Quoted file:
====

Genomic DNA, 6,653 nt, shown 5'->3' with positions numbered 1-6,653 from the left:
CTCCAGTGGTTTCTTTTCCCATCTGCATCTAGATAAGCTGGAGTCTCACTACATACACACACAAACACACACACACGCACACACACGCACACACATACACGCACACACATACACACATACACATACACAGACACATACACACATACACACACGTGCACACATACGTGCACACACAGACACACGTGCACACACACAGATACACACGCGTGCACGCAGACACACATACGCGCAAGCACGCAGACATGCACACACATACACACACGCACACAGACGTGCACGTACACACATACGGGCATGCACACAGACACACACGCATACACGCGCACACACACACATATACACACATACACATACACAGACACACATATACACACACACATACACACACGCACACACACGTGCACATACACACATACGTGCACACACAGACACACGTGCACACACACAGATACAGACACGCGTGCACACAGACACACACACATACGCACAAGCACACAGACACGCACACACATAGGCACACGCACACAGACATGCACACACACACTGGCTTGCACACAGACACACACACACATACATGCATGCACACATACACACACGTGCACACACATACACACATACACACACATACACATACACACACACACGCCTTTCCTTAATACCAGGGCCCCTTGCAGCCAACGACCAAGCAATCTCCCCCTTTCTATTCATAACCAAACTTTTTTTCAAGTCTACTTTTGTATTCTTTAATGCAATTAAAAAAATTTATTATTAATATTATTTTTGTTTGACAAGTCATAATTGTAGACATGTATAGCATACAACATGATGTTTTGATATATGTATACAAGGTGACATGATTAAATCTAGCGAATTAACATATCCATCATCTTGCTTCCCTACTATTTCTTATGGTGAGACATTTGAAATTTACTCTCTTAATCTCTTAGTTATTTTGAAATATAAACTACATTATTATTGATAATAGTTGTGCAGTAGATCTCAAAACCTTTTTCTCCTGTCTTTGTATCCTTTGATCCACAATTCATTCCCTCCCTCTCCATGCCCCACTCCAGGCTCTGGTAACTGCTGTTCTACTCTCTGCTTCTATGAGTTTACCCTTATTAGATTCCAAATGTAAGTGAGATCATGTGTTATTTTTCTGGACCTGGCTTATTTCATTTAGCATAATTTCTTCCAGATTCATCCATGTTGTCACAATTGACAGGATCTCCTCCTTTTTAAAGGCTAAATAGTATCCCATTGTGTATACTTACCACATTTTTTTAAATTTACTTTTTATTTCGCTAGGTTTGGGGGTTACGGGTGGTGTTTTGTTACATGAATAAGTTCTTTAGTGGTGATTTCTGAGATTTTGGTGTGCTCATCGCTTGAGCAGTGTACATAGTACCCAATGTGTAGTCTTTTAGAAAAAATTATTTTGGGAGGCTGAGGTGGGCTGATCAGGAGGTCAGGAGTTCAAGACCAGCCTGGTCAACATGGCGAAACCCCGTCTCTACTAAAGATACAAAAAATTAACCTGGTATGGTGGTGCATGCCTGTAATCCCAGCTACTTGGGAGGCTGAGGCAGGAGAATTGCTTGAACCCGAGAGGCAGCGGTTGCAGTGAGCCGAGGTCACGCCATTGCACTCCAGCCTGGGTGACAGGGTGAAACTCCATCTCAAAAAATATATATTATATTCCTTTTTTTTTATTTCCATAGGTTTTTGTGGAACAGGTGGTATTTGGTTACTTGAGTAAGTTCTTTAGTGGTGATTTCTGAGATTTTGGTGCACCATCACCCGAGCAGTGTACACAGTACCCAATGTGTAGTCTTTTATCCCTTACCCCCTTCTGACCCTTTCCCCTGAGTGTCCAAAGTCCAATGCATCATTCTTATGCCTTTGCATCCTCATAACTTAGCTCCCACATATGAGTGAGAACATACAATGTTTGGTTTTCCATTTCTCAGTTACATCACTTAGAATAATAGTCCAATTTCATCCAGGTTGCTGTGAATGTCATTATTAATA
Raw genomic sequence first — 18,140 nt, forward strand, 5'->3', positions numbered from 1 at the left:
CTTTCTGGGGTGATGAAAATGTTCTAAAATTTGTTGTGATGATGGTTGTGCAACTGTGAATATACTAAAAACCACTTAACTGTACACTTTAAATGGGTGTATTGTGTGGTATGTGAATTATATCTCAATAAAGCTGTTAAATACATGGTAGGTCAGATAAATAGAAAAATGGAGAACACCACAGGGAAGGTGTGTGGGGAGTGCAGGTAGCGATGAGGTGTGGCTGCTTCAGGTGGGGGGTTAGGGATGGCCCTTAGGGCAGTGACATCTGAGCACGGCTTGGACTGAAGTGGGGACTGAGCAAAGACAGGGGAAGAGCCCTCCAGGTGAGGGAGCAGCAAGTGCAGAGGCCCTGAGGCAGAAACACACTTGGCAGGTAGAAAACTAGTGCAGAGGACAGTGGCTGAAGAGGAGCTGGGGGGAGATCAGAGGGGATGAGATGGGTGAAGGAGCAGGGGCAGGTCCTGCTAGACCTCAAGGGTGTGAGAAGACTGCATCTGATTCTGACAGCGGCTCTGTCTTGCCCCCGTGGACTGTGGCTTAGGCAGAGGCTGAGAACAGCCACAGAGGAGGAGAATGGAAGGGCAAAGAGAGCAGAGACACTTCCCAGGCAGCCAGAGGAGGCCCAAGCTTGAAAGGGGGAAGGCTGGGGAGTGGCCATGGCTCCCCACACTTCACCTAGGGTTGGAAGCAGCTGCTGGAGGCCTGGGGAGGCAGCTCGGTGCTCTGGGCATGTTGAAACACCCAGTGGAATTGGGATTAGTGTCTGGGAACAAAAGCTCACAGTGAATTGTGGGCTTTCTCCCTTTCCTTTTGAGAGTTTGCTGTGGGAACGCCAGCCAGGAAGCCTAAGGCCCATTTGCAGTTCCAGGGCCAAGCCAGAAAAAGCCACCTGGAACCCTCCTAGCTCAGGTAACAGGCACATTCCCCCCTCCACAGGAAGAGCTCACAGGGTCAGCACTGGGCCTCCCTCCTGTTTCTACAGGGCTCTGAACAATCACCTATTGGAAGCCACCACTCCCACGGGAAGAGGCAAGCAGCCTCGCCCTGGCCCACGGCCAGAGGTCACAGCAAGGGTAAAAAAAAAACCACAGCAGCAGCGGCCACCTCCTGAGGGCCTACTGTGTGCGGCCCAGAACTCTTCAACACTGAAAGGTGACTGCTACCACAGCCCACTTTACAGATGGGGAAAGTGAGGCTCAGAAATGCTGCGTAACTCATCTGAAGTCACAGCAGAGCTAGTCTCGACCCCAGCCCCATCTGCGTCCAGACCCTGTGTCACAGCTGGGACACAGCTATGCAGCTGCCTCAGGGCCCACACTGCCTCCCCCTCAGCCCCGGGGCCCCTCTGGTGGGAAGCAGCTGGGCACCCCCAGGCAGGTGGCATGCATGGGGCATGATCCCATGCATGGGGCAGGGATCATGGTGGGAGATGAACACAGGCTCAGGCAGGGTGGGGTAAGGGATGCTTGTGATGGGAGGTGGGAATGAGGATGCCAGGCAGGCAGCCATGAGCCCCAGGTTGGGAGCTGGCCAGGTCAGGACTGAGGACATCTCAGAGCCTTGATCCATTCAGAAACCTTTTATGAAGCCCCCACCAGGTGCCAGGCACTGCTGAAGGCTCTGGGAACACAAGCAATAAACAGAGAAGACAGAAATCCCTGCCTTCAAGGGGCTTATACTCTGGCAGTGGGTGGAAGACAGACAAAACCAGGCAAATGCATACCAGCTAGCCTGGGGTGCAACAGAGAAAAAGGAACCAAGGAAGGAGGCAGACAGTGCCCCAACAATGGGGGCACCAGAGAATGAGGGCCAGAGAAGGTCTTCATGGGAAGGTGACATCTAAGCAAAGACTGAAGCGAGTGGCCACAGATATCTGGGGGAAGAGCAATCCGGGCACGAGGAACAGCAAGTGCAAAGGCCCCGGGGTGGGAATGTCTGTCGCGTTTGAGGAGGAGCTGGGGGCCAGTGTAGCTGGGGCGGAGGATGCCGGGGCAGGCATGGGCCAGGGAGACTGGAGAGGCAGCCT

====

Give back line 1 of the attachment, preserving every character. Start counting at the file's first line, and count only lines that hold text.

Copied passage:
Genomic DNA, 6,653 nt, shown 5'->3' with positions numbered 1-6,653 from the left: